Divorce is a decision that often requires a lot of careful contemplation. Someone may decide in an instant to marry their partner but may take many months to decide to end that marriage later. Most people know that divorce can be expensive both in terms of direct costs and due to the loss of certain resources when dividing property. Many people also worry about what a divorce would mean for their relationship with their children.
There are some adults who will put their concerns ahead of what is best for their children. They may be so bitter about the end of the marriage that they would prefer to never see their spouse again. Their negative emotions may manifest in an attempt to alienate the other parent from the children in the family.
However, the Indiana courts generally do not want one parent to assume sole authority over children who have two fit parents. Young people generally benefit from the support and guidance of both of their parents, especially after a difficult change to their normal routine. Judges in Indiana typically seek to give both parents liberal amounts of time with the children, as doing so will be in their best interests.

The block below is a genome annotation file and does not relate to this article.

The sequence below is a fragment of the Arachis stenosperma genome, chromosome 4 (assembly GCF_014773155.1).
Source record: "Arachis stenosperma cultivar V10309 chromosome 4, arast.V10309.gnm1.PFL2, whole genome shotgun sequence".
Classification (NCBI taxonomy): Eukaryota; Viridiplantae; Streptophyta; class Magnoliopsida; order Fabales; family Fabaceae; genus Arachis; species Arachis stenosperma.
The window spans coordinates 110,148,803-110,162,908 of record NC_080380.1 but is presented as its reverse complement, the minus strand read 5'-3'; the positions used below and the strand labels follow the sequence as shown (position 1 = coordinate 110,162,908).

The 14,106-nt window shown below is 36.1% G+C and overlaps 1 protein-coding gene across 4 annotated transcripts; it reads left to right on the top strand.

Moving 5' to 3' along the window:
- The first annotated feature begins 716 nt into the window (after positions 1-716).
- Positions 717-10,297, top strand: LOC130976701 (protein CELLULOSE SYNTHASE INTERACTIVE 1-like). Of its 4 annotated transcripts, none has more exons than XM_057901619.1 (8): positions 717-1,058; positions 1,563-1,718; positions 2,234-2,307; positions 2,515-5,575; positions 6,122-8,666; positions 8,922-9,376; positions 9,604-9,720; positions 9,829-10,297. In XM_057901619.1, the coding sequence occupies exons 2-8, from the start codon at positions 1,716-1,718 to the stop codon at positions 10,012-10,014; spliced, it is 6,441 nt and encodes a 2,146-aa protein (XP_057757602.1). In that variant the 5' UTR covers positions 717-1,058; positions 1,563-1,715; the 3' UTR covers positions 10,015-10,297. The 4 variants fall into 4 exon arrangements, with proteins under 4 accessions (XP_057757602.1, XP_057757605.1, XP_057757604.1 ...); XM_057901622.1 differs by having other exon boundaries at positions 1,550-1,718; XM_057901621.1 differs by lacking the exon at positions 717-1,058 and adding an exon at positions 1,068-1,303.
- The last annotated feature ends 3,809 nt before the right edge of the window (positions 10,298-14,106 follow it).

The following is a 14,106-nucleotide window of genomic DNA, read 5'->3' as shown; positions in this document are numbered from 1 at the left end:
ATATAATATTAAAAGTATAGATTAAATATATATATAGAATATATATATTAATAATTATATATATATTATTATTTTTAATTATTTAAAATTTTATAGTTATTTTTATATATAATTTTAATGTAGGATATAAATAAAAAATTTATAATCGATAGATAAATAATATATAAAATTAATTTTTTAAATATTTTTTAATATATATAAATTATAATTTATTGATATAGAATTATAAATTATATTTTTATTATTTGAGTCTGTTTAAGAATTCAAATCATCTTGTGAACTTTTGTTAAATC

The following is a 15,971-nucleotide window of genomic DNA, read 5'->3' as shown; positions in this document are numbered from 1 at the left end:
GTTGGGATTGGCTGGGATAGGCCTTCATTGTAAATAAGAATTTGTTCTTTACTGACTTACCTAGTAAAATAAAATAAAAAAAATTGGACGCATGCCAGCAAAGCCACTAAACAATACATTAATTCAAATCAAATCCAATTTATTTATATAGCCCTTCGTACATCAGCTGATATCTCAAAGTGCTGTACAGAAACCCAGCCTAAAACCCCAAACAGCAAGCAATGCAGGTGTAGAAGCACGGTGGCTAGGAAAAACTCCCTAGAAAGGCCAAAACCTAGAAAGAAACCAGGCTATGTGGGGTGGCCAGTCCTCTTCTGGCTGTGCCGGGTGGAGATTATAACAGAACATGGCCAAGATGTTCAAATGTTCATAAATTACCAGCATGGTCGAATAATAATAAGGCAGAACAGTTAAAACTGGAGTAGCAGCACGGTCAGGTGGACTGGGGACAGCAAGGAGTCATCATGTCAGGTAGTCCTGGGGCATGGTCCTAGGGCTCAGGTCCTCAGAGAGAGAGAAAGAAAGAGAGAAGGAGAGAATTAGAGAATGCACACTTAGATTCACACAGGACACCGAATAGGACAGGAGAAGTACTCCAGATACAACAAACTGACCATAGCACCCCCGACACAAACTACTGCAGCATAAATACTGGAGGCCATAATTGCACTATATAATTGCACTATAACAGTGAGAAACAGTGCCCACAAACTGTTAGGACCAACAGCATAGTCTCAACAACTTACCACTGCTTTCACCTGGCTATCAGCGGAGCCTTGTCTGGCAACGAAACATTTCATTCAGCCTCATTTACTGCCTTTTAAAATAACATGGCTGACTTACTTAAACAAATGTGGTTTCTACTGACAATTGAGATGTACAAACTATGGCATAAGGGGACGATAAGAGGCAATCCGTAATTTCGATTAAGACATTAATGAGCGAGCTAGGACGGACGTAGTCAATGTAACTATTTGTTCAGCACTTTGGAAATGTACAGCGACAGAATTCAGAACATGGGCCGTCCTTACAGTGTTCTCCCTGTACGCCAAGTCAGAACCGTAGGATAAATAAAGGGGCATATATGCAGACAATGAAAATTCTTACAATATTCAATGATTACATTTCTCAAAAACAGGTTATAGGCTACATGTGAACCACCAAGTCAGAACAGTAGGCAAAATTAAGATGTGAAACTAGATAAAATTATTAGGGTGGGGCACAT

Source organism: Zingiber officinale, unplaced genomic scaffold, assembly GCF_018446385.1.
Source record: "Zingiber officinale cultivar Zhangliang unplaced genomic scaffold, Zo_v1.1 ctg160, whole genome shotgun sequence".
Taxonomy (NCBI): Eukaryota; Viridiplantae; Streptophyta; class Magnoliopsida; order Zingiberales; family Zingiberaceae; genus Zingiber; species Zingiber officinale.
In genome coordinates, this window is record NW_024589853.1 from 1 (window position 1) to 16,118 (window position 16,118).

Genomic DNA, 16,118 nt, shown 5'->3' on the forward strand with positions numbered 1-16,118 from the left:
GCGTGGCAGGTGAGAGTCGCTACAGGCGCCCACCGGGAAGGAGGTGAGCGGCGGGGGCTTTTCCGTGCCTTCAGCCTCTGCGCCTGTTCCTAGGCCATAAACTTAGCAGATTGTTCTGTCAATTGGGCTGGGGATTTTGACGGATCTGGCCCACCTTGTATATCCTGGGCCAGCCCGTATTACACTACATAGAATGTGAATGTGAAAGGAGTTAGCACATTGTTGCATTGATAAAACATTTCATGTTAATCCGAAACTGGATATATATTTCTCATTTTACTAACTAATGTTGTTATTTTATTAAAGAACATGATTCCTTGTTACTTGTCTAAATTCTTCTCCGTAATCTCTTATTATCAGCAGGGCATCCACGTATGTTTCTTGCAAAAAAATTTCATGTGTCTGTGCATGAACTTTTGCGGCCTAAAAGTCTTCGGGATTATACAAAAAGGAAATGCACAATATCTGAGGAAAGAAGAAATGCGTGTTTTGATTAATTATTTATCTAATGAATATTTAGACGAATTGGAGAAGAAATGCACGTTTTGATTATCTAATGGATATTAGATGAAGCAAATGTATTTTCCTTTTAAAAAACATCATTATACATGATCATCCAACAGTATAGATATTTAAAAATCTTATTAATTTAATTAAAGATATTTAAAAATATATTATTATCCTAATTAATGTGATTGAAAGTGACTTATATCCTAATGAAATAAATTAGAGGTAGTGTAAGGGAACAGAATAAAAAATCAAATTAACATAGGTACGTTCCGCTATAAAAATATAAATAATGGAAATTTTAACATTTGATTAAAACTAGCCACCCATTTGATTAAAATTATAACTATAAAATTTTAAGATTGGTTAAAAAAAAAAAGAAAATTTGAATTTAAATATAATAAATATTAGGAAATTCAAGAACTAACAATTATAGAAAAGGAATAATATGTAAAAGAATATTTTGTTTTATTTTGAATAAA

Addressing refusal concerns
When one parent refuses to allow the other to spend time with the children, that can reflect negatively on them. Unless they have provable justifications for their interference, the courts may ultimately diminish their parenting time and decision-making authority to reflect their attempt to alienate the other from the children.
The circumstances in which limiting one parent’s access would be reasonable include scenarios involving extreme instability, a history of neglect, documented abuse or addiction issues. For most families, judges expect to see the adults cooperating to do what is best for the children. If one parent will not uphold a temporary or final custody order, the other can document the infractions and potentially take the matter back to family court.